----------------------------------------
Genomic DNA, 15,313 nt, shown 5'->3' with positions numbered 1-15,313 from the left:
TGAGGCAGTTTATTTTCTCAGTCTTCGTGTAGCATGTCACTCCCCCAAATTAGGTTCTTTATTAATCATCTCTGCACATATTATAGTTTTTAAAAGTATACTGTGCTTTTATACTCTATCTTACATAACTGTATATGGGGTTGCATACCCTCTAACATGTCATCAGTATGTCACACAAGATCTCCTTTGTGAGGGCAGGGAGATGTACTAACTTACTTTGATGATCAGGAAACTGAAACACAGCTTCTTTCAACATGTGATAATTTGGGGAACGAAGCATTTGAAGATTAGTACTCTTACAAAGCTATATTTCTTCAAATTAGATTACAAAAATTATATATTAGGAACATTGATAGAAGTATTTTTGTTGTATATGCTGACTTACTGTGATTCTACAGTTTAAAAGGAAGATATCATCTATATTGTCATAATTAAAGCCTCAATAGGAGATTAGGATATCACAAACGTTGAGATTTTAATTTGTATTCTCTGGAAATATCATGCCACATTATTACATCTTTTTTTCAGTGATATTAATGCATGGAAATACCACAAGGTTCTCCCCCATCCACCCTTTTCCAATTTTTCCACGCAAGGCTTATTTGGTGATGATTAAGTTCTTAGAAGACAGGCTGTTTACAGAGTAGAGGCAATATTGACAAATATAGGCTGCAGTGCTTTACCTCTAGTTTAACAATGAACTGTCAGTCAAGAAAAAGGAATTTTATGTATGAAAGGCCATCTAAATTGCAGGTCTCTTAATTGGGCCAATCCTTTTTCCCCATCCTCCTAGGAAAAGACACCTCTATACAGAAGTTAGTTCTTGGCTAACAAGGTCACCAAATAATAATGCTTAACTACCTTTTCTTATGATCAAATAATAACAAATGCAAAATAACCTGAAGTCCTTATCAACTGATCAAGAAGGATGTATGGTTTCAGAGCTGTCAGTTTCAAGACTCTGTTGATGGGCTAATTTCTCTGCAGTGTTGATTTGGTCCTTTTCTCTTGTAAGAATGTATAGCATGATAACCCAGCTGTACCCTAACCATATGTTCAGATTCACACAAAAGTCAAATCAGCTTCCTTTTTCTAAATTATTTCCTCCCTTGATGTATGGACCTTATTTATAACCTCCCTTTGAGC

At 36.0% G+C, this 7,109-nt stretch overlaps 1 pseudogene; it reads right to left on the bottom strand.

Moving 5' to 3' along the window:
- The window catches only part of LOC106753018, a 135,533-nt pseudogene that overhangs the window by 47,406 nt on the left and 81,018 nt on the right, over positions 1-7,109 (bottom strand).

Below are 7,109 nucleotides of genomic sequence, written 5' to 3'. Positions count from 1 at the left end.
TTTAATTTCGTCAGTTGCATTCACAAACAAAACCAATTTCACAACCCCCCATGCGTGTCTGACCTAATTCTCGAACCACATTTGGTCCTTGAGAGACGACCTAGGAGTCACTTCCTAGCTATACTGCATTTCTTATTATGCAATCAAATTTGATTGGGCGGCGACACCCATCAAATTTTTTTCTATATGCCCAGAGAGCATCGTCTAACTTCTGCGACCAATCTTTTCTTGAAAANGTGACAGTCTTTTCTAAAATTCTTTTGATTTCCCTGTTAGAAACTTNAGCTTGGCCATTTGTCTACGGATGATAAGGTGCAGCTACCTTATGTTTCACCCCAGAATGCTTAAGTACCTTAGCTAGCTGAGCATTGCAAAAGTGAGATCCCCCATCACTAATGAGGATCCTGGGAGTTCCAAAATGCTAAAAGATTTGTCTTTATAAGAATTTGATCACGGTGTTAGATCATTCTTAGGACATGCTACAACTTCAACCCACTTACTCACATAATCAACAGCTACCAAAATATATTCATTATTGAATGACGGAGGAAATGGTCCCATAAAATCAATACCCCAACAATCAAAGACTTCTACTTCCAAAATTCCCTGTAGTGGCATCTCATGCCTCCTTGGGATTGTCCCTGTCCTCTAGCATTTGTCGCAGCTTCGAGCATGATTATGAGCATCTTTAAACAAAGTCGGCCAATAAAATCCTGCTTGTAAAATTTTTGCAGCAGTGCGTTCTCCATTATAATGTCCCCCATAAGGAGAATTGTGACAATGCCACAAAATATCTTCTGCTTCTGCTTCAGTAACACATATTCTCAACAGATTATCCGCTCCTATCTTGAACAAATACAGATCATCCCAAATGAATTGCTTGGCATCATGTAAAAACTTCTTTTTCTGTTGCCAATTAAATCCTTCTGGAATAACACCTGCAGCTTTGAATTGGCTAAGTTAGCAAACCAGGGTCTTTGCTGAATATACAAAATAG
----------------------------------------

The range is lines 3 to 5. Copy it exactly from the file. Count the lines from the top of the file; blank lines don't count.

At 36.0% G+C, this 7,109-nt stretch overlaps 1 pseudogene; it reads right to left on the bottom strand.

Moving 5' to 3' along the window:
- The window catches only part of LOC106753018, a 135,533-nt pseudogene that overhangs the window by 47,406 nt on the left and 81,018 nt on the right, over positions 1-7,109 (bottom strand).